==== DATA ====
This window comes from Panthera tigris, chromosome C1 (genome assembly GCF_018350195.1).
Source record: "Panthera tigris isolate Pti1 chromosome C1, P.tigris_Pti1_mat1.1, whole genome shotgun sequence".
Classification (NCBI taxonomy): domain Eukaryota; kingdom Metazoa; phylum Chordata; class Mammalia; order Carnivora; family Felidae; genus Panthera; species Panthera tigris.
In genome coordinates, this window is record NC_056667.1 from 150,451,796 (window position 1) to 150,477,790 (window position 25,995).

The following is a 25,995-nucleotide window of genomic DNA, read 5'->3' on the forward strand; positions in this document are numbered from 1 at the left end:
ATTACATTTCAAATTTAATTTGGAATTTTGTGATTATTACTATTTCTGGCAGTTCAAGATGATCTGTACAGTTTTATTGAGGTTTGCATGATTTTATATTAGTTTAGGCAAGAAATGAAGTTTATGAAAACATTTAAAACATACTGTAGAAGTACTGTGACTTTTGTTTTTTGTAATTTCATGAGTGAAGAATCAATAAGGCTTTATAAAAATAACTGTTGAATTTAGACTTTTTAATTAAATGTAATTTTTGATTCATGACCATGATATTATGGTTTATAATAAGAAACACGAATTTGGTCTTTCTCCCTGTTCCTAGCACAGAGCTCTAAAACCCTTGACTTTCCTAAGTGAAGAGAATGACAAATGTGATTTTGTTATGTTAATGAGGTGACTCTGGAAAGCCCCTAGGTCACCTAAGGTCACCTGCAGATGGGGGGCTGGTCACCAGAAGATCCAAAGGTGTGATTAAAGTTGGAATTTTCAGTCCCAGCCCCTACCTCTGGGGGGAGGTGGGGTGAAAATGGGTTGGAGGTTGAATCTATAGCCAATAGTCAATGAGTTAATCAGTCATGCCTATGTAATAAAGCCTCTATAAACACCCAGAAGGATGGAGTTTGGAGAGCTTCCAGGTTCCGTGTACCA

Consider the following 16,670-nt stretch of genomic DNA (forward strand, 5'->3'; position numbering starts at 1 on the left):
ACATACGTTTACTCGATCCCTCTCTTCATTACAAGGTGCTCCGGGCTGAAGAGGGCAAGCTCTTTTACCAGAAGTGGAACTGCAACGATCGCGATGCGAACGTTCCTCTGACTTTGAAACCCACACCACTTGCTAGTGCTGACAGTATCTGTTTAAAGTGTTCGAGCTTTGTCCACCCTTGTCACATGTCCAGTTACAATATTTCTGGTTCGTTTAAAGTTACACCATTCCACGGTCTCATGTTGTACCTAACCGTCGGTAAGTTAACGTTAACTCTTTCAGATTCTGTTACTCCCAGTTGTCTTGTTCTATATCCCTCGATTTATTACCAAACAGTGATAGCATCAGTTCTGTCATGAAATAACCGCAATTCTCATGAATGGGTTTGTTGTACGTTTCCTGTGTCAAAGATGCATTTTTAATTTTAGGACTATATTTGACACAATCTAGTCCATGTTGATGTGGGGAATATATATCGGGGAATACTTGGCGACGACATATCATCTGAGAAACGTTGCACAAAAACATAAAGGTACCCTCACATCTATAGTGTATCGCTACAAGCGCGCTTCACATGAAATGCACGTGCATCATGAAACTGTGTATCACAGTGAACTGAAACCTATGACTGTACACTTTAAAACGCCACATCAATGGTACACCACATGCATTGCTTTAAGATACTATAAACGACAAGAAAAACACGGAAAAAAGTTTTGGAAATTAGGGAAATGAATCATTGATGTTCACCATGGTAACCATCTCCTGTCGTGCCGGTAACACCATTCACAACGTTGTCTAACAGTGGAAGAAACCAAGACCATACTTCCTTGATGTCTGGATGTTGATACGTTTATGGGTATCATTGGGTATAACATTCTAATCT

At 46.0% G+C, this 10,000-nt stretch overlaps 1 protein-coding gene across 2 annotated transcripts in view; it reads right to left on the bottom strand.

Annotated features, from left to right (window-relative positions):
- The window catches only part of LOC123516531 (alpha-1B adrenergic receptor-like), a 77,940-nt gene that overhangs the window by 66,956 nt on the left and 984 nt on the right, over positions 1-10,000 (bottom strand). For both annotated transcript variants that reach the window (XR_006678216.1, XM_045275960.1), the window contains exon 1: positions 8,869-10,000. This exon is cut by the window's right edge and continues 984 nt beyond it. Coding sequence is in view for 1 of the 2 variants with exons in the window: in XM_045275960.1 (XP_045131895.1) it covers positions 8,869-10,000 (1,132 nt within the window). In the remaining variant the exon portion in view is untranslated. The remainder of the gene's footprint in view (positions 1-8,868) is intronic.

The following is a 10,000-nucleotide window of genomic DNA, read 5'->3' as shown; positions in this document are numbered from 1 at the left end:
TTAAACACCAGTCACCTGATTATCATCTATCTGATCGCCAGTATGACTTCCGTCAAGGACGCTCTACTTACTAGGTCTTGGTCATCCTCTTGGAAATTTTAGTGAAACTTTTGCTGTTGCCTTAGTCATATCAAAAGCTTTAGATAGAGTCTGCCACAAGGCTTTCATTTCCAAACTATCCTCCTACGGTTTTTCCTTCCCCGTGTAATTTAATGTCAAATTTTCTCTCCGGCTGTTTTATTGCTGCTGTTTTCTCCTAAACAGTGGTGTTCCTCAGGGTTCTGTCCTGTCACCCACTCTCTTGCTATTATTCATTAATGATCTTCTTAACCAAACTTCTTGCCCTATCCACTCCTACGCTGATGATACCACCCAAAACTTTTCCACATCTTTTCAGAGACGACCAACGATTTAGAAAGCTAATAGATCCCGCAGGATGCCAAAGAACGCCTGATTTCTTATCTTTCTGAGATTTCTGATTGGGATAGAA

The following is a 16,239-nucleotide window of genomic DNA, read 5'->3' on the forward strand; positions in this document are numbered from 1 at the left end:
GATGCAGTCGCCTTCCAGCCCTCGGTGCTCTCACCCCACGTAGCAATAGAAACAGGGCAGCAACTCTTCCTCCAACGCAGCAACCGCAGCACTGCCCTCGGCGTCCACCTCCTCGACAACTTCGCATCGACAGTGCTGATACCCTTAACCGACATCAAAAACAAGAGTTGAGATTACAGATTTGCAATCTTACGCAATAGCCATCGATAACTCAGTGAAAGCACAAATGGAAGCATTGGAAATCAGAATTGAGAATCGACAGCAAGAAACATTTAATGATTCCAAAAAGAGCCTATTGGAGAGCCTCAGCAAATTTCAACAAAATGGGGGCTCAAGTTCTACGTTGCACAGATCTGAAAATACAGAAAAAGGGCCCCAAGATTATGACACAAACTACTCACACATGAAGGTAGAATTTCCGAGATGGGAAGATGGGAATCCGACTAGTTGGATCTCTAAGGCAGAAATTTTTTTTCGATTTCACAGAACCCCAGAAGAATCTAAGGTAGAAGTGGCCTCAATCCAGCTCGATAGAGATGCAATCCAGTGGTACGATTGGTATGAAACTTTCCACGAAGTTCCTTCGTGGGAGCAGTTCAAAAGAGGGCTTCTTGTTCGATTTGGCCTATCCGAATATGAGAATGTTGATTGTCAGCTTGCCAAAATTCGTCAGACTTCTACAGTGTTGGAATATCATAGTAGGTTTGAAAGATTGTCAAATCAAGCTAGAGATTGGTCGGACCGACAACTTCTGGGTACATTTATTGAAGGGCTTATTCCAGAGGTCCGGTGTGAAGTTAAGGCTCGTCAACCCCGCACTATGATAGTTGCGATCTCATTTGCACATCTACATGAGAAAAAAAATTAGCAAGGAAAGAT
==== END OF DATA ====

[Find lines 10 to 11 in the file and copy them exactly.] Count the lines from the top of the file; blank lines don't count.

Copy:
Annotated features, from left to right (window-relative positions):
- The window catches only part of LOC123516531 (alpha-1B adrenergic receptor-like), a 77,940-nt gene that overhangs the window by 66,956 nt on the left and 984 nt on the right, over positions 1-10,000 (bottom strand). For both annotated transcript variants that reach the window (XR_006678216.1, XM_045275960.1), the window contains exon 1: positions 8,869-10,000. This exon is cut by the window's right edge and continues 984 nt beyond it. Coding sequence is in view for 1 of the 2 variants with exons in the window: in XM_045275960.1 (XP_045131895.1) it covers positions 8,869-10,000 (1,132 nt within the window). In the remaining variant the exon portion in view is untranslated. The remainder of the gene's footprint in view (positions 1-8,868) is intronic.